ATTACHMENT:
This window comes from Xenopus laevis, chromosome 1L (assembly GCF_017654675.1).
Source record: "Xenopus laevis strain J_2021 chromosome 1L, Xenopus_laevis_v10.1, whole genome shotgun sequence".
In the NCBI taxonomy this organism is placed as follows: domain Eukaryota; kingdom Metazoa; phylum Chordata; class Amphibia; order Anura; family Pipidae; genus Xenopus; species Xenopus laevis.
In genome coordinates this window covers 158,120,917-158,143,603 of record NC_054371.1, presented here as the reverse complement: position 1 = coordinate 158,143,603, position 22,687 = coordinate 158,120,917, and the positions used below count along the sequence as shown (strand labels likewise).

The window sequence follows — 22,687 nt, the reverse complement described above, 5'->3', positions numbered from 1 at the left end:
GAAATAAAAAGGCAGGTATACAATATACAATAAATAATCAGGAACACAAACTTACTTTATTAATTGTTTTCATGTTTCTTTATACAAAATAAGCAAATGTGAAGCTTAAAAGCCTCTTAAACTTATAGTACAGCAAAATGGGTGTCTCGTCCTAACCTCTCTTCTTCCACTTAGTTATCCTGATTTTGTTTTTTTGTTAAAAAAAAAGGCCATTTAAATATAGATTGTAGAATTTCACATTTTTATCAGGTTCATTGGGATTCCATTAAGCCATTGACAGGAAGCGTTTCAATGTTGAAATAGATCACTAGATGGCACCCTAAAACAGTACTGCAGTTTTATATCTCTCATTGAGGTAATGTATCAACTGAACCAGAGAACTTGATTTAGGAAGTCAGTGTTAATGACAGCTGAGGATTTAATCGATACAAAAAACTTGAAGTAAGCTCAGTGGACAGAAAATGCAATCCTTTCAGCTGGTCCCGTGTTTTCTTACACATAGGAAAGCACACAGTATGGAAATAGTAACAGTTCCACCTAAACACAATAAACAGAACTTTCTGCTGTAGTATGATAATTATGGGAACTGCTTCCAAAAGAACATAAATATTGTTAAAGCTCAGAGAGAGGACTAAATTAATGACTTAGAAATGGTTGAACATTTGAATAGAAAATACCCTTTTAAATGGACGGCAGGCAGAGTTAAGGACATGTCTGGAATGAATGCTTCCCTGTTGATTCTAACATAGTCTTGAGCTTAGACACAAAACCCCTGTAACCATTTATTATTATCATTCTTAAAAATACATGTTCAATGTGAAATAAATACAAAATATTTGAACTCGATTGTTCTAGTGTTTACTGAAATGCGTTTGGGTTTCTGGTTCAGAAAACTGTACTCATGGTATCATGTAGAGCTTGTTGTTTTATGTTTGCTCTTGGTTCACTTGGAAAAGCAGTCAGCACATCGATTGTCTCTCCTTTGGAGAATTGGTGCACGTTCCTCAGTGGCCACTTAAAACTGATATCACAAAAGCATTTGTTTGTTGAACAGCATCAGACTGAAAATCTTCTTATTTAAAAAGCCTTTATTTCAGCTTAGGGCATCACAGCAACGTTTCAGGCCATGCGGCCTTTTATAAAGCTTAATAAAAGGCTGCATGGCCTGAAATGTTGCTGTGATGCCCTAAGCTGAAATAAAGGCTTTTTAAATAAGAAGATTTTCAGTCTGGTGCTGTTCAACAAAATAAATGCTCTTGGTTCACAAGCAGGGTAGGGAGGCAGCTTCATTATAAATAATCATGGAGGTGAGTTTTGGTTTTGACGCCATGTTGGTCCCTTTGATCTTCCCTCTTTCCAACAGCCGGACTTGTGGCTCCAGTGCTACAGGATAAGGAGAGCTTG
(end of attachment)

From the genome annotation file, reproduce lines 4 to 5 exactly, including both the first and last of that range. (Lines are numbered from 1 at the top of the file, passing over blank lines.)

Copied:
In genome coordinates this window covers 158,120,917-158,143,603 of record NC_054371.1, presented here as the reverse complement: position 1 = coordinate 158,143,603, position 22,687 = coordinate 158,120,917, and the positions used below count along the sequence as shown (strand labels likewise).

The window sequence follows — 22,687 nt, the reverse complement described above, 5'->3', positions numbered from 1 at the left end: